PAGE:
Here at Hegemon Towers, we're discussing whether to make lecture/seminar attendance compulsory. You might be surprised that it isn't already an obligation, and indeed it is at some universities. It's even been known to track students' electronically with the equivalent of a clocking-in system.
The presumption of non-compulsory attendance is this: students want to be here (especially when they're paying £9000 per year). That should be enough. Furthermore, some students might decide to study independently, at least on some modules. We all know that our intake isn't like Oxbridge: many of them have children, or heavy workloads to enable them to pay their way through university, so we don't assume that they'll be in 100% of the classes.
When I was an undergraduate, the welcoming speech told us that we were all adults and wouldn't be tracked. If we decided to work independently - or not at all - good luck to us. Some non-attenders would do very well, while others would crash and burn. As long as we turned up to the tutorials, lecture attendance was up to us.
I don't think it works so well here: we largely cater for people who have many calls on their time, who lack resources and sometimes the willpower to study independently. We need them in class as much as possible. Also, many of our students aren't here entirely voluntarily: they feel like they've automatically advanced a class like school, carried on the tide. It would be nice to assume that everybody's motivated by the love of the subject, but it's not realistic. Some of the most enthusiastic students tell me they feel marginalised by the main body of students.
However, compulsory attendance carries other risks too. I've recently been to a few lectures on a cross-disciplinary module. The purpose - to provide a wider humanist education by exposing students to ideas outside their chosen field - is excellent. The result was rather depressing. The class was packed with students resentful that they'd had to take this utterly wonderful module. It seemed irrelevant to them. They didn't do the work. They chatted and texted all through the class. They didn't take notes. They wandered in and out as the mood took them.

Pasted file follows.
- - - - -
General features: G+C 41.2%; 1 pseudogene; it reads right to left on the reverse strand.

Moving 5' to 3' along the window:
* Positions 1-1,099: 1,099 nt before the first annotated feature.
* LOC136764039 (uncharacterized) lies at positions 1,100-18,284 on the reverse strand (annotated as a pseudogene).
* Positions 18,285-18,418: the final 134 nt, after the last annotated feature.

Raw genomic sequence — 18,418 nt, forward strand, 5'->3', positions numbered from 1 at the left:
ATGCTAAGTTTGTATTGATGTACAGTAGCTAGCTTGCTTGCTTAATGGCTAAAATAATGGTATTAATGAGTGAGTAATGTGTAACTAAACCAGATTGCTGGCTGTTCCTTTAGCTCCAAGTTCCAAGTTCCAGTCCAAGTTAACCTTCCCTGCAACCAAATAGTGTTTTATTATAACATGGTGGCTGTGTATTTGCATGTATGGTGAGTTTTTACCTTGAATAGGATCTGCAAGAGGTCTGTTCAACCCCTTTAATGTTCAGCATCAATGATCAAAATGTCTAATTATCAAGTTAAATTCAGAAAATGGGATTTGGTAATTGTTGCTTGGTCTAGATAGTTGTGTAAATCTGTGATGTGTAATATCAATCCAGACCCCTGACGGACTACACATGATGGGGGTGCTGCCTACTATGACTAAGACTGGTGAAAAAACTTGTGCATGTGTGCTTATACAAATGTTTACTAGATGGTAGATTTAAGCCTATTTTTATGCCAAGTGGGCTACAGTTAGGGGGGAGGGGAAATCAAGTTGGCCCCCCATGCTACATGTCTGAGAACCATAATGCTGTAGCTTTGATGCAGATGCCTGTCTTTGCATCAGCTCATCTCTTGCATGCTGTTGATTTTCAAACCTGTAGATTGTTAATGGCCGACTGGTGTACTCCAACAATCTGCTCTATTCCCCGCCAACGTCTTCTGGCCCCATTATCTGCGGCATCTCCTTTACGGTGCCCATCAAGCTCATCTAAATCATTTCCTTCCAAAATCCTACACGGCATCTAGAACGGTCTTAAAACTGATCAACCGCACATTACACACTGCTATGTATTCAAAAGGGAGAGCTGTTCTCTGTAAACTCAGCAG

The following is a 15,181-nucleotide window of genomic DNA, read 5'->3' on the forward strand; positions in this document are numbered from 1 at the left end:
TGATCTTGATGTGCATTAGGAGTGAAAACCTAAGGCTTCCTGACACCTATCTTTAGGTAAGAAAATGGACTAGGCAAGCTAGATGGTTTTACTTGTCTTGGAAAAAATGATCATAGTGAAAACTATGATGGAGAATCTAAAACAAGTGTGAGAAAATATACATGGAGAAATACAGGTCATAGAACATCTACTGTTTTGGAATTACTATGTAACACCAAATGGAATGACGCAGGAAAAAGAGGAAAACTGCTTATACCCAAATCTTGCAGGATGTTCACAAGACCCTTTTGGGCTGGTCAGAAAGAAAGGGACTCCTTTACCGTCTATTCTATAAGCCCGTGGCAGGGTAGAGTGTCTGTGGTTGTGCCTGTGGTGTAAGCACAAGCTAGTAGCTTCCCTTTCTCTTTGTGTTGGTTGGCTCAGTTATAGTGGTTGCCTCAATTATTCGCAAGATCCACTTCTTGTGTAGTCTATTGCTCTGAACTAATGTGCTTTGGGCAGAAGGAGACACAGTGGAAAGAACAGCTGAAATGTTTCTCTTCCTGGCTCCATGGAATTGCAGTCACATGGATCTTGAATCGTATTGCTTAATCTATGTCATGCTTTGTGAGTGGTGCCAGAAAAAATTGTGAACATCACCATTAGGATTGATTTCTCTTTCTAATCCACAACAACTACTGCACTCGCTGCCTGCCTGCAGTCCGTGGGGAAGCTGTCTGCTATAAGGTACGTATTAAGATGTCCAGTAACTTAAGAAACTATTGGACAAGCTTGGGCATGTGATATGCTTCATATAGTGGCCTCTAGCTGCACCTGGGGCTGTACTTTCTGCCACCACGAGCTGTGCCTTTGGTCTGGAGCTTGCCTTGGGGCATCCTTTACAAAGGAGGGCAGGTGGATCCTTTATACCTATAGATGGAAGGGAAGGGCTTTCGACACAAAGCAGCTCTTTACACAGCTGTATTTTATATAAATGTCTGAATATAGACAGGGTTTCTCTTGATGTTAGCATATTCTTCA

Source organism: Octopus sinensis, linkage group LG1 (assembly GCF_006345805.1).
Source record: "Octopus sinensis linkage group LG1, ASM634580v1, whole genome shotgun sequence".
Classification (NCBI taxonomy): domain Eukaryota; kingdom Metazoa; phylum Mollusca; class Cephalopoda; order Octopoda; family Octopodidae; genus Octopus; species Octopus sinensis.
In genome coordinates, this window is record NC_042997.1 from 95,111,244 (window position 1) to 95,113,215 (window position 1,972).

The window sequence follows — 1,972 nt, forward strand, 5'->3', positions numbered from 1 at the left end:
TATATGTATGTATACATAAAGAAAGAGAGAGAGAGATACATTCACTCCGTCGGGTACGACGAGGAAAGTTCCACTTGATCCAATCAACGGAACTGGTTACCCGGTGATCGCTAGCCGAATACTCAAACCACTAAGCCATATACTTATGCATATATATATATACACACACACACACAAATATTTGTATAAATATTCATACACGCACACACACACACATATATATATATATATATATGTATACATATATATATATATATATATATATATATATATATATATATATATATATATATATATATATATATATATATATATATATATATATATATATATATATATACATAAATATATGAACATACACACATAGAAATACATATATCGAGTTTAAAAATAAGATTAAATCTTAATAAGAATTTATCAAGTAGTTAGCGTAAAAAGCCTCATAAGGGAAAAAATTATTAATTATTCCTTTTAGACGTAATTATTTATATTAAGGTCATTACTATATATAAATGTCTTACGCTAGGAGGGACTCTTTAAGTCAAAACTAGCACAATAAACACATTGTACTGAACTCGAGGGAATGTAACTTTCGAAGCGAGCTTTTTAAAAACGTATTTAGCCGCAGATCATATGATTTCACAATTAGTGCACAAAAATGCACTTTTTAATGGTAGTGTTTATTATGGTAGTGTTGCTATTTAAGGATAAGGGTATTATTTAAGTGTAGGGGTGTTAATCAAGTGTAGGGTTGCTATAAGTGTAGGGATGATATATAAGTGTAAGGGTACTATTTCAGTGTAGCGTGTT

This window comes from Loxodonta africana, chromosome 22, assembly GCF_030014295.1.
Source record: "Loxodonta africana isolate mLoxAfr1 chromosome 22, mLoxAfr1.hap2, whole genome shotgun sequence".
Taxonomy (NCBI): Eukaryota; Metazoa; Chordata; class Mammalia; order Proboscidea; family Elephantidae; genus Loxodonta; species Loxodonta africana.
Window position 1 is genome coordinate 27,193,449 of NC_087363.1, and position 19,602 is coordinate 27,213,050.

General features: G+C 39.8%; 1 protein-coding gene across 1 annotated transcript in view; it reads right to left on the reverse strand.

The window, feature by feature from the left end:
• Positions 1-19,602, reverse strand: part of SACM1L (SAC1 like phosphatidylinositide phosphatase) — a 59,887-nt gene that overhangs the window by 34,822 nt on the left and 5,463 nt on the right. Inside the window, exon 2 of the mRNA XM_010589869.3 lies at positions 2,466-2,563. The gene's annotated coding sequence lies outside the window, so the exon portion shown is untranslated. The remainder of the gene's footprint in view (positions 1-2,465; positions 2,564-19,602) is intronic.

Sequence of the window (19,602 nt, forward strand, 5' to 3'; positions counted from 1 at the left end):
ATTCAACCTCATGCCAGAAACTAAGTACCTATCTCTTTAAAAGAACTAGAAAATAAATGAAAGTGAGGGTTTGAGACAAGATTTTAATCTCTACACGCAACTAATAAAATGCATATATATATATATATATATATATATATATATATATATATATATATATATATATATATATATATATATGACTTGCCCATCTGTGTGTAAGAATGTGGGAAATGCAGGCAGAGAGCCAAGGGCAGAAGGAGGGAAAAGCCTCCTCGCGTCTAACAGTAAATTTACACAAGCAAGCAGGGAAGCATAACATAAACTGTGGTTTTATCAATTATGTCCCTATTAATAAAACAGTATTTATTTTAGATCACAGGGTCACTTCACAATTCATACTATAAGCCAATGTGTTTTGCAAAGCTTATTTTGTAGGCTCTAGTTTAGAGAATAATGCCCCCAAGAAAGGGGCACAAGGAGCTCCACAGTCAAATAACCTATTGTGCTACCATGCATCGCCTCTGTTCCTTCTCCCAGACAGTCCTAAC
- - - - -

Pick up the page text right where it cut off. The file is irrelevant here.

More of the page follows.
It's something we've all faced in institutions like mine. Rows of uninterested people who've not even read the text to be discussed, with the occasional enthusiast to whom you don't want to turn every single time. A sullen silence descends and we all go home feeling resentful.
They're room-meat, in a sense: physically present without purpose. I've been room meat too: in the lectures when the teacher would read verbatim from the handout. In research seminars nobody else will go to (I've been the researcher in this case too). In endless 'consultations' designed to simulate democracy.
I would like to say to my students: come along if you care. Turn up and talk to me. If not, stay away and do something more exciting with my time and yours.
But it's not that simple. Even with something as wonderful as literary studies, new ideas have to be introduced and explained. They may appear boring or impenetrable at first, and so we have to convince students it's actually fulfilling. The benefits of some activities aren't always apparent straight away. It's hard work for me, and hard work for students - which is sometimes a surprise (I once had a very annoyed email from an elective student complaining that he'd failed a test he assumed he'd 'ace').
I know that engaged students resent the deadweight lounging at the back texting and updating Facebook. I hate the moments when I ask question and receive a resentful stare and nothing more in reply. I also hate classes attended by 20% of those meant to be there. But what to do? (Other than improve my material and delivery, obviously). I've suggested to colleagues that we refuse to mark work submitted by anyone attending less than 80% of the classes. What do you think?
Update: I've had some interesting responses mostly on Twitter about this, and one very thoughtful blog post in response. Which means I should probably up my game if people are going to start reading Plashing Vole.
So I was wondering how I would justify lecture and seminar attendance to a student who might quite reasonably claim to be able to educate themselves independently in the library and online - something which happens more often as education becomes the purchase of a certificate.
It's actually an easy question to answer. Whether it's maths or modernism, lectures and seminars are where information becomes knowledge. I don't mean that I or any lecturer will often add information which can't be found elsewhere. I mean that the process of being encouraged to think about a poem, a formula or an idea from a particular perspective or perspectives is far more important than the grade. And that's just the start: speaking and listening to your teachers and your peers is where the magic really happens. If you just download the lecture notes or read a book, you're on the receiving end of an event that's over, finished and reduced. If you turn up to my seminar, you have to think aloud, and respond to other people doing the same thing. The joy of education is that it's a process, not a product: this is brilliantly clear to me as I sit in the middle of a debate about the intercourse between science and literature. A downloaded PP slide is a dead, broken thing. A bloody good argument or a chorus of agreement in a lecture is alive and thrilling. If you skip that, you've really missed the point.